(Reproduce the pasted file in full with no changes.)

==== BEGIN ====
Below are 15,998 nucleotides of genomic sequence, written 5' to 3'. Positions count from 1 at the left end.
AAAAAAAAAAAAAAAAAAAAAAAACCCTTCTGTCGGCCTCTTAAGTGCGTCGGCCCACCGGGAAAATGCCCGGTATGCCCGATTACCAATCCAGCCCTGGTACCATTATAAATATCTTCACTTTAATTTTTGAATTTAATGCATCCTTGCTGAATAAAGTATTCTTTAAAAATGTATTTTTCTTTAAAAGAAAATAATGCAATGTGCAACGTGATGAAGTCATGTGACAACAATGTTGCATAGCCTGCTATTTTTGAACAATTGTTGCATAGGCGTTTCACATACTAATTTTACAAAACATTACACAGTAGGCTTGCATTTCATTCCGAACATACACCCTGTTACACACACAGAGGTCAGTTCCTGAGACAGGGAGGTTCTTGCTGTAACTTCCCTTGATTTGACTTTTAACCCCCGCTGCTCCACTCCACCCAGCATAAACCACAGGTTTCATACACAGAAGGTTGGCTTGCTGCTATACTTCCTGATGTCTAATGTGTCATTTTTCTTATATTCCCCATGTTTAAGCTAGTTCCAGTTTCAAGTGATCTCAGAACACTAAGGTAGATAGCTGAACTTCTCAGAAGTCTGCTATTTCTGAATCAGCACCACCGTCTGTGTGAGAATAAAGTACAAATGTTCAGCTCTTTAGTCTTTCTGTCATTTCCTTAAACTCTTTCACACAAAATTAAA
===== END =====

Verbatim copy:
Below are 15,998 nucleotides of genomic sequence, written 5' to 3'. Positions count from 1 at the left end.
AAAAAAAAAAAAAAAAAAAAAAAACCCTTCTGTCGGCCTCTTAAGTGCGTCGGCCCACCGGGAAAATGCCCGGTATGCCCGATTACCAATCCAGCCCTGGTACCATTATAAATATCTTCACTTTAATTTTTGAATTTAATGCATCCTTGCTGAATAAAGTATTCTTTAAAAATGTATTTTTCTTTAAAAGAAAATAATGCAATGTGCAACGTGATGAAGTCATGTGACAACAATGTTGCATAGCCTGCTATTTTTGAACAATTGTTGCATAGGCGTTTCACATACTAATTTTACAAAACATTACACAGTAGGCTTGCATTTCATTCCGAACATACACCCTGTTACACACACAGAGGTCAGTTCCTGAGACAGGGAGGTTCTTGCTGTAACTTCCCTTGATTTGACTTTTAACCCCCGCTGCTCCACTCCACCCAGCATAAACCACAGGTTTCATACACAGAAGGTTGGCTTGCTGCTATACTTCCTGATGTCTAATGTGTCATTTTTCTTATATTCCCCATGTTTAAGCTAGTTCCAGTTTCAAGTGATCTCAGAACACTAAGGTAGATAGCTGAACTTCTCAGAAGTCTGCTATTTCTGAATCAGCACCACCGTCTGTGTGAGAATAAAGTACAAATGTTCAGCTCTTTAGTCTTTCTGTCATTTCCTTAAACTCTTTCACACAAAATTAAA